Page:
As lawyer-journalist Kathryn Rubino reports at Abovethelaw.com, SCOTUS denied certiorari to the case concerning Houston police officer Chris Thompson and Richard Salazar-Limon.
Essentially the 2010 case involves the allegation that Thompson shot unarmed Salazar-Limon with no provocation. As s result of the wounding, the suspect became a cripple.
In that decision, Justice Sonia Sotomayor dissented. She was joined by Justice Ruth Baker.
Among other things, Sotomayor pointed out that the lower court decisions were essentially based on a he said/he said. The high court had an opportunity to correct a possible error. But it chose not to even take a good look.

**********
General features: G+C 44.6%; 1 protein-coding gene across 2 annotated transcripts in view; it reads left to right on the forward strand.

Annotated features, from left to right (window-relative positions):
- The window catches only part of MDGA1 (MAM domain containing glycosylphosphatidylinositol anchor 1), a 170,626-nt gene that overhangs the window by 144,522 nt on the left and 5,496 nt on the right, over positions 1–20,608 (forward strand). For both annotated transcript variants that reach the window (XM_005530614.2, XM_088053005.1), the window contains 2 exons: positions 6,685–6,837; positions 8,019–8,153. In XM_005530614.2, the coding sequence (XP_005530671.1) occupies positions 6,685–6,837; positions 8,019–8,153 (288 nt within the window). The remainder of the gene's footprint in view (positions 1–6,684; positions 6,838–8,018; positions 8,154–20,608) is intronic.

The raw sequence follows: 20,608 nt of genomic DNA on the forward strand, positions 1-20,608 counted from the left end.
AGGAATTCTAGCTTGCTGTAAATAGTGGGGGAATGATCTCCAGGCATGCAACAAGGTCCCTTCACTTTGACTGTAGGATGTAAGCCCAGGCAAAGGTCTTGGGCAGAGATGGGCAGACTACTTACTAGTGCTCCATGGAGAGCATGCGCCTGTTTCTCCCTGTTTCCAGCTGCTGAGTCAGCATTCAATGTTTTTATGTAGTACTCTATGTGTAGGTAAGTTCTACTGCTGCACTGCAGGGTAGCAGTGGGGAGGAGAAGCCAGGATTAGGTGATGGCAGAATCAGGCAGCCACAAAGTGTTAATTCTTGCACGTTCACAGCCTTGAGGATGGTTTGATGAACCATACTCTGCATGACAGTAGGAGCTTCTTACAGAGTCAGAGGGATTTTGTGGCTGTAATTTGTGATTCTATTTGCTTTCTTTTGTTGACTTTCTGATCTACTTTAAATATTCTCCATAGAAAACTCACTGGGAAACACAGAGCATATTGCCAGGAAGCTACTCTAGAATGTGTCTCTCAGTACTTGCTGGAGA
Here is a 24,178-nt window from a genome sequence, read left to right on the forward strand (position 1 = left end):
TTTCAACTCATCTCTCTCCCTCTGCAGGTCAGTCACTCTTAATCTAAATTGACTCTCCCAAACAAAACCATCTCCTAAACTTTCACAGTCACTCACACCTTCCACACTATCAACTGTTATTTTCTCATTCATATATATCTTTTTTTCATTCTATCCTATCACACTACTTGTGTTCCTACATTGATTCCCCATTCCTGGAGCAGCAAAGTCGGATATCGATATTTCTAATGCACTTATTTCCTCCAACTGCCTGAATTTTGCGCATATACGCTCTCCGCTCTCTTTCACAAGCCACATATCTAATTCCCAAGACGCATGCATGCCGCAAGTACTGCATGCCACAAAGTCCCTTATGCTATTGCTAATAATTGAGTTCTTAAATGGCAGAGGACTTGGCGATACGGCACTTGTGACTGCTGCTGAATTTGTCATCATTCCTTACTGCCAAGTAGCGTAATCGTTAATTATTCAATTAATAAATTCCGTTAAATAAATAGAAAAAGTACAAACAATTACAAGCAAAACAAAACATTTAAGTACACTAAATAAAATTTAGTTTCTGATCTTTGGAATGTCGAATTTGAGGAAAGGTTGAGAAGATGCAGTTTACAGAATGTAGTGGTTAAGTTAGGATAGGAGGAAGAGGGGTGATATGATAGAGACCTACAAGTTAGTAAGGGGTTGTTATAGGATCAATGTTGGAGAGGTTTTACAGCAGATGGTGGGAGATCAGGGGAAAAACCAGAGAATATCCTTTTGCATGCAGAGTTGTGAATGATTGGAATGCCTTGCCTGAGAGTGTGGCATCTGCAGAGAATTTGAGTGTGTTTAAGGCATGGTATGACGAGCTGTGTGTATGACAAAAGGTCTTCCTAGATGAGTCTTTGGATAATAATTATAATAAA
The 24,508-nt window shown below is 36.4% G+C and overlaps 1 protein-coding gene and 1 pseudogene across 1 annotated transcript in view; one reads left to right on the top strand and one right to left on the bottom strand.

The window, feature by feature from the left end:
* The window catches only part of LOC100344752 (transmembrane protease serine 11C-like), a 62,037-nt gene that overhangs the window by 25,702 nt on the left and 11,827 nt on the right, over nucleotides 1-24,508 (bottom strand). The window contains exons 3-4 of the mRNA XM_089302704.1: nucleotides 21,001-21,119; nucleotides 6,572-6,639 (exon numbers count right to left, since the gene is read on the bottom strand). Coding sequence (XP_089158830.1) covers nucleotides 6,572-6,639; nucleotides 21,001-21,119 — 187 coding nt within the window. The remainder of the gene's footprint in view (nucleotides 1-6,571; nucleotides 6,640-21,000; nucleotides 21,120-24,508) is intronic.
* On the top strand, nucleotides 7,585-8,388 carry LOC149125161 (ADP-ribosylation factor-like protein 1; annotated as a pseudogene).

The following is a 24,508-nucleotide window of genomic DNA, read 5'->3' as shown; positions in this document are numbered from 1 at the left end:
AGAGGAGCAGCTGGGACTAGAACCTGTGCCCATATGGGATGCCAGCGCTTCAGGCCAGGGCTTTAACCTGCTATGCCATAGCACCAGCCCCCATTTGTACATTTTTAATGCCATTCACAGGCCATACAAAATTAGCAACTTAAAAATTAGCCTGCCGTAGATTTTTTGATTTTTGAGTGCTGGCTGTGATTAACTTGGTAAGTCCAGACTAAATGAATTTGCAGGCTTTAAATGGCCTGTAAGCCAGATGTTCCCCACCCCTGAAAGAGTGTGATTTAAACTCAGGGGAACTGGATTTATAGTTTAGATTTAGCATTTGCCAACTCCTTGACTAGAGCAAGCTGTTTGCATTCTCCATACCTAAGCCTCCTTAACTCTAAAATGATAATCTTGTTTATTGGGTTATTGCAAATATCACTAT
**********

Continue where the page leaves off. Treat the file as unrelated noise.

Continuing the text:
She argued that SCOTUS tends to accept cases in which lower courts failed to protect police officers' right to qualified immunity when force had been used. However, she states, "But we rarely intervene where courts wrongly afford officers the benefit of qualified immunity in these same cases."
If you grew up poor and a minority in America, like I had, you directly observed brutal treatment of alleged criminals by law enforcement. That was then, I had thought.
When recently living for 27 months in southwestern Arizona, including touring towns on the Mexican border, I witnessed what I perceived as the rough treatment of suspects. Since I didn't know the backstory, I had no opinion about the matter. I still don't. But I have become anxious about ever getting into that kind of context myself.
Perhaps sophisticated cops and legal television dramas should do more objective scripting about how the police respond to allegedly threatening situations. Maybe the suspects aren't always the bad guys.
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